Check GMAT Club Decision Tracker for the Latest School Decision Releases https://gmatclub.com/AppTrack

 It is currently 27 May 2017, 11:04

### GMAT Club Daily Prep

#### Thank you for using the timer - this advanced tool can estimate your performance and suggest more practice questions. We have subscribed you to Daily Prep Questions via email.

Customized
for You

we will pick new questions that match your level based on your Timer History

Track

every week, we’ll send you an estimated GMAT score based on your performance

Practice
Pays

we will pick new questions that match your level based on your Timer History

# Events & Promotions

###### Events & Promotions in June
Open Detailed Calendar

# Two water pumps, working simlutaneosly at their respective

Author Message
Director
Joined: 06 Feb 2006
Posts: 898
Followers: 3

Kudos [?]: 112 [0], given: 0

Two water pumps, working simlutaneosly at their respective [#permalink]

### Show Tags

12 Nov 2006, 05:19
00:00

Difficulty:

(N/A)

Question Stats:

0% (00:00) correct 0% (00:00) wrong based on 0 sessions

### HideShow timer Statistics

This topic is locked. If you want to discuss this question please re-post it in the respective forum.

Two water pumps, working simlutaneosly at their respective rates, took exactly 4 hours to fill a certain swimming pool. If the constant rate of one pump was 1.5 times the constant rate of the other, how many hours would it have taken the faster pump to fill the pool if it had worked alone at its constant rate?

A)5
B)16/3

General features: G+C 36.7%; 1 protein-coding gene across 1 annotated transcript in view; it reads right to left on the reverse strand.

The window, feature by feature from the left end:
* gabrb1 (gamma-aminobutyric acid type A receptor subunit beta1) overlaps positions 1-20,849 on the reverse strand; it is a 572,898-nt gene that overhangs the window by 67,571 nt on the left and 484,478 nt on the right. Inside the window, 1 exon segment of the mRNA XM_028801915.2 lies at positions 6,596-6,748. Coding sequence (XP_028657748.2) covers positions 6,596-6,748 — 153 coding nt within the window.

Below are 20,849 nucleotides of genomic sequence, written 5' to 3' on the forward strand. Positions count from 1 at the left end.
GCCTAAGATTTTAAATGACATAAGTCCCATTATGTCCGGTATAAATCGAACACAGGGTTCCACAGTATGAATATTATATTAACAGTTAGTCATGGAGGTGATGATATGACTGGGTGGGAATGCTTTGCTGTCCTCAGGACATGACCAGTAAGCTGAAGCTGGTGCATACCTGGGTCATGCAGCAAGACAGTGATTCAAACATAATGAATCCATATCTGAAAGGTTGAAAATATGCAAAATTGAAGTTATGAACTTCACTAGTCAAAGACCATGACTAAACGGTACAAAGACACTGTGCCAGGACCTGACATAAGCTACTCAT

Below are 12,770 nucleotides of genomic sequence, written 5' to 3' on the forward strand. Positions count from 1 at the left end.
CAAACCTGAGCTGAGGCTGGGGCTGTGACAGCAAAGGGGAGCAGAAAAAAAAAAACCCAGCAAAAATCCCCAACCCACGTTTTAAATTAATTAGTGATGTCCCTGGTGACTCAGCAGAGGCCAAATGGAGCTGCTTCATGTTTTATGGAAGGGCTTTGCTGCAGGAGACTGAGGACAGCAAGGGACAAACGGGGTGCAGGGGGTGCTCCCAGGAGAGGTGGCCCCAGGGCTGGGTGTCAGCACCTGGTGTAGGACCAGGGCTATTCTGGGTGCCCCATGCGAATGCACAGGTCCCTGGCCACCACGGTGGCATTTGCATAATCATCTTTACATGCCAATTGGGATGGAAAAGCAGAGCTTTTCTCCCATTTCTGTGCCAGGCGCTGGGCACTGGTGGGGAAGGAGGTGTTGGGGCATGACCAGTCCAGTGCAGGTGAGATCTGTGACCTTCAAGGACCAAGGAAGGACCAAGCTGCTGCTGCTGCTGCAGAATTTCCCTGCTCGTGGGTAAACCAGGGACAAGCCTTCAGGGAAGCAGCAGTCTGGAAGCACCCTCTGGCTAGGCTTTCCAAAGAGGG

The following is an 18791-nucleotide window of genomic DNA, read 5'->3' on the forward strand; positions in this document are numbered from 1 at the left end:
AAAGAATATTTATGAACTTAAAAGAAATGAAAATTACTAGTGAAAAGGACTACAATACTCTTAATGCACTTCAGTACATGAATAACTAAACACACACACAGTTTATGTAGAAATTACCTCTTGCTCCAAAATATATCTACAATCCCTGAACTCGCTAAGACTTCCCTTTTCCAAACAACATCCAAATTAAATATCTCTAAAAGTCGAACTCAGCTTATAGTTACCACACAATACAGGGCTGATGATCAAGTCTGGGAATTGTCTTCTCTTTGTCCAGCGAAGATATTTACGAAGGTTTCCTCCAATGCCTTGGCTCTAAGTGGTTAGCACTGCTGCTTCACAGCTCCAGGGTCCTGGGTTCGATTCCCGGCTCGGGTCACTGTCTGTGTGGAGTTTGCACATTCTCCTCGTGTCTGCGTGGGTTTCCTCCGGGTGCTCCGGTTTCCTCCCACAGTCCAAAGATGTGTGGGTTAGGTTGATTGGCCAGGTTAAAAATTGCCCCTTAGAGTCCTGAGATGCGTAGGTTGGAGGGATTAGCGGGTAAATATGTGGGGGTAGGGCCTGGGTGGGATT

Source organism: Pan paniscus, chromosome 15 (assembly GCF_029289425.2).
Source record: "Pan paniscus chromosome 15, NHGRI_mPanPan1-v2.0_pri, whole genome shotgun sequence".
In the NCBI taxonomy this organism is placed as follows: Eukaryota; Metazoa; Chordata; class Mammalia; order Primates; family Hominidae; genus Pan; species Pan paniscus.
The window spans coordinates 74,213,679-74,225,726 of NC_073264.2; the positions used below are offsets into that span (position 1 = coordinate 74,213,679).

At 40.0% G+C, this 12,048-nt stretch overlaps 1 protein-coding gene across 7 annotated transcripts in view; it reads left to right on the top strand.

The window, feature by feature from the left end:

C)11/2
D)6
E)20/3

Finding x is easy, but i found difficulty in finding the total work done....
Current Student
Joined: 29 Jan 2005
Posts: 5221
Followers: 26

Kudos [?]: 404 [0], given: 0

### Show Tags

12 Nov 2006, 06:40
Let Y be the rate of the faster pump in terms of the the slower pump:

3/2Y(Y)/3/2Y+Y=4 ---> 3/2Y^2=10Y ---> 3/2Y=10 ---> Y=20/3
Director
Joined: 06 Feb 2006
Posts: 898
Followers: 3

Kudos [?]: 112 [0], given: 0

### Show Tags

12 Nov 2006, 10:26
GMATT73 wrote:
Let Y be the rate of the faster pump in terms of the the slower pump:

3/2Y(Y)/3/2Y+Y=4 ---> 3/2Y^2=10Y ---> 3/2Y=10 ---> Y=20/3

A very unclear equation...

(3/2y)*y / (3/2y)+y=4?
Manager
Joined: 13 Sep 2006
Posts: 212
Followers: 2

Kudos [?]: 2 [0], given: 0

### Show Tags

12 Nov 2006, 17:02
I set up two equations and used the substitution method for this problem:

equation 1

1/x + 1/y = 1/4

equation 2

x = 1.5y

Solve for Y and you get 20/3..
Manager
Joined: 10 Jul 2006
Posts: 74
Followers: 1

Kudos [?]: 5 [0], given: 0

### Show Tags

12 Nov 2006, 18:24
Let x be the faster one, y is the slower machine.

Since the rate of the faster one is 3/2 of the slower machine and the rate is expressed as 1/x and 1/y for the 2 machine.
I have: 1/x = (3/2) (1/y) <=> y = (3x)/2 <1>
another equation is 1/x +1/y = 1/4 <2>

Substitute the value of y into the second equation and solve for x, that would be the number of hrs x will take to work alone (20/3)
GMAT Club Legend
Joined: 07 Jul 2004
Posts: 5045
Location: Singapore
Followers: 31

Kudos [?]: 376 [0], given: 0

### Show Tags

12 Nov 2006, 20:21
Pump A - A hours to fill 1 pool --> 1/A pool in 1 hour
Pump B - B hours to fill 1 pool --> 1/B pool in 1 hour

Together, they can fill (A+B)/AB pool in 1 hour. They can fill AB/A+B hours, which is 4 hours.

AB/A+B = 4

Assuming B is faster, then A = 1.5B
1.5B^2/2.5B = 4
1.5B = 10
B = 20/3 hours
12 Nov 2006, 20:21
Display posts from previous: Sort by